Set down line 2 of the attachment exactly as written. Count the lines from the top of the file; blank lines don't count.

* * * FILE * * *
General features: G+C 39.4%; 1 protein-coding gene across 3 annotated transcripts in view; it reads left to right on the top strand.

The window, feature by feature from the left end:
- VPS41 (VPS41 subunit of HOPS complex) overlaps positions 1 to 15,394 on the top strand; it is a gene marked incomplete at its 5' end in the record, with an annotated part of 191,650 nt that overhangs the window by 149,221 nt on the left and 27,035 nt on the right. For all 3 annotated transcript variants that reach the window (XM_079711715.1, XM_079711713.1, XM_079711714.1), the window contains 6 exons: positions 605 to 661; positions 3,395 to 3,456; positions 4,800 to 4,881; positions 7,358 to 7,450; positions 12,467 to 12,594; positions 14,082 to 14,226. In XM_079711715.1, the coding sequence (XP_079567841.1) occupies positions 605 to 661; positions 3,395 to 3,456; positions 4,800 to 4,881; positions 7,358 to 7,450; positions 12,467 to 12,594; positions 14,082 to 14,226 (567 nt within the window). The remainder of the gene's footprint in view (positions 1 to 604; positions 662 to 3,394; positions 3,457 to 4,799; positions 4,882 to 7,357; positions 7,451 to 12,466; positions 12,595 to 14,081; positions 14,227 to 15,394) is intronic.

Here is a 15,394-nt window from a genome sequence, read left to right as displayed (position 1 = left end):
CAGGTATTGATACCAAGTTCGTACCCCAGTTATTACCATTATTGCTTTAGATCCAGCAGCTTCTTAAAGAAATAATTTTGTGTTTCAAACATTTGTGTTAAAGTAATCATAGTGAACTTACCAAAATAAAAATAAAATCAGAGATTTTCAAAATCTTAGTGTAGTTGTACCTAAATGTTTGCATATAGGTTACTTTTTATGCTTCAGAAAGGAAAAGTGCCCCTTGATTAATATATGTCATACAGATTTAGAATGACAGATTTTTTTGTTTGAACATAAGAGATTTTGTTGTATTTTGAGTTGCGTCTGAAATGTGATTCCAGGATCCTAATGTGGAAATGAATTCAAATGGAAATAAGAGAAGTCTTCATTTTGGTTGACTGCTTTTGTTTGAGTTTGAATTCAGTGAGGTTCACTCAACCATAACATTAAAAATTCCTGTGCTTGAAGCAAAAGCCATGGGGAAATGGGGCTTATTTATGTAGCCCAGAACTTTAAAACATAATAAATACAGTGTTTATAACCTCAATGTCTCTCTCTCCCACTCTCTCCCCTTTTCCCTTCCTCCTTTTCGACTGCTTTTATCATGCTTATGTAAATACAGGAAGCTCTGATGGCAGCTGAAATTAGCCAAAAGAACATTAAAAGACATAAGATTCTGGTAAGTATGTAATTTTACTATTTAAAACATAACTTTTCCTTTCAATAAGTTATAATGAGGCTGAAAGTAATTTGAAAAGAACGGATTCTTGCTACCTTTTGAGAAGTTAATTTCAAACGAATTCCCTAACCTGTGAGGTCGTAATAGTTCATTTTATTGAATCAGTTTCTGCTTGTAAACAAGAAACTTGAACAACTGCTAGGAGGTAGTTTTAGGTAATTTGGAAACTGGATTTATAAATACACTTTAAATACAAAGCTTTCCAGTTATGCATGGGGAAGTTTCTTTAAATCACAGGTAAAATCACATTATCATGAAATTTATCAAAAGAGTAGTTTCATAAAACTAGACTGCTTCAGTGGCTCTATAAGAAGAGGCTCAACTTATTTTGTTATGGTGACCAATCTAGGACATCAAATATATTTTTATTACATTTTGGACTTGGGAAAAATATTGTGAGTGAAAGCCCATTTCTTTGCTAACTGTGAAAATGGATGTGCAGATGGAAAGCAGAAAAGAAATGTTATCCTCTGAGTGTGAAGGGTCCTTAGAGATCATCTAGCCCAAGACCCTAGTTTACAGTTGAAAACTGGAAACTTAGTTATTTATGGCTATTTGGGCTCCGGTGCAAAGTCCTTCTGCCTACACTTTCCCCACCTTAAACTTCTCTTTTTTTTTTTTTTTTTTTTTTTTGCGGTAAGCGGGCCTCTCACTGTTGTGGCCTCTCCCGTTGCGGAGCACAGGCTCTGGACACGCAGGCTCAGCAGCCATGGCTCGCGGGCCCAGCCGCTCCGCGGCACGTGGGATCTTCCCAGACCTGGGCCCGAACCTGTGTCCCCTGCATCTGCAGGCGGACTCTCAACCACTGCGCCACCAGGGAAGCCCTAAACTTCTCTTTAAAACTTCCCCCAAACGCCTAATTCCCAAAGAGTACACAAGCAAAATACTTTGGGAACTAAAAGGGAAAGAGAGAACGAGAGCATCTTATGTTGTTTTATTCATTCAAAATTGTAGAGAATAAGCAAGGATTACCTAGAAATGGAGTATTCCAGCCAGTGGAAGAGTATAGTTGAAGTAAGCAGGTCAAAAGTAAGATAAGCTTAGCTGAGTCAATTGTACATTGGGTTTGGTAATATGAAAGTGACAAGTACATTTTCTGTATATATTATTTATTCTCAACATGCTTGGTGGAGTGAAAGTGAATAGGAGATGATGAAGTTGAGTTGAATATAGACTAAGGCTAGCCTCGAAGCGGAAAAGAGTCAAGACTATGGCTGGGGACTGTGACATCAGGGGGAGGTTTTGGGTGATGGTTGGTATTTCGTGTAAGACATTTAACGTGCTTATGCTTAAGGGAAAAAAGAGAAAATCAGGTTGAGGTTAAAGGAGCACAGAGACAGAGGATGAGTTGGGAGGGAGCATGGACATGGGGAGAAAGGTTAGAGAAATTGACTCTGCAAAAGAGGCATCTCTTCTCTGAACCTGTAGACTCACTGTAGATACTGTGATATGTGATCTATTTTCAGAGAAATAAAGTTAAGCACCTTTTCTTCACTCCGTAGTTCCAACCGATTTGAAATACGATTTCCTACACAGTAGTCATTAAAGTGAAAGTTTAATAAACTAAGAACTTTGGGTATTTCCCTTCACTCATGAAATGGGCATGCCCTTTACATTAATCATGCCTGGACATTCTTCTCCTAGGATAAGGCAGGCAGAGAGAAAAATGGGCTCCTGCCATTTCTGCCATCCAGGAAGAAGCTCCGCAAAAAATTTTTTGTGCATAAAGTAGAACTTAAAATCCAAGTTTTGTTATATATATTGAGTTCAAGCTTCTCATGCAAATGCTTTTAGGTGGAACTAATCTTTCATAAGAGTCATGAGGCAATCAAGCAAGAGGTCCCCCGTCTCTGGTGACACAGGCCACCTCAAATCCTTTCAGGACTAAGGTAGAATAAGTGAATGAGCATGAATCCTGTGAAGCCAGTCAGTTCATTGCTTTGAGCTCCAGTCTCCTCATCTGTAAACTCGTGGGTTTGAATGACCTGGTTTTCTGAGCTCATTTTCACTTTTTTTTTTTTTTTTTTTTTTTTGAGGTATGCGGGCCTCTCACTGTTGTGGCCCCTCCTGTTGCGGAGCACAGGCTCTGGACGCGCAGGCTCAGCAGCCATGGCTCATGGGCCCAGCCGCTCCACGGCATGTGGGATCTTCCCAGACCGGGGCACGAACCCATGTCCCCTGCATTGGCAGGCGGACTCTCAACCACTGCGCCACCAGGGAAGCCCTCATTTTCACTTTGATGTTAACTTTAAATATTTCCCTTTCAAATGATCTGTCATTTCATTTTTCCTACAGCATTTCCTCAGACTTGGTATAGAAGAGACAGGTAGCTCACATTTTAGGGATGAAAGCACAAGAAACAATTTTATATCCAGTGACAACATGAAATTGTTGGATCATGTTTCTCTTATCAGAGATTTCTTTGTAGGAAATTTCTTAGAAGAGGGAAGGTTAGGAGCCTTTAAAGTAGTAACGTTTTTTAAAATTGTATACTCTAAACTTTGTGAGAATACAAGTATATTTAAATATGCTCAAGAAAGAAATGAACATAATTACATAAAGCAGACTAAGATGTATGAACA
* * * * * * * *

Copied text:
The window, feature by feature from the left end: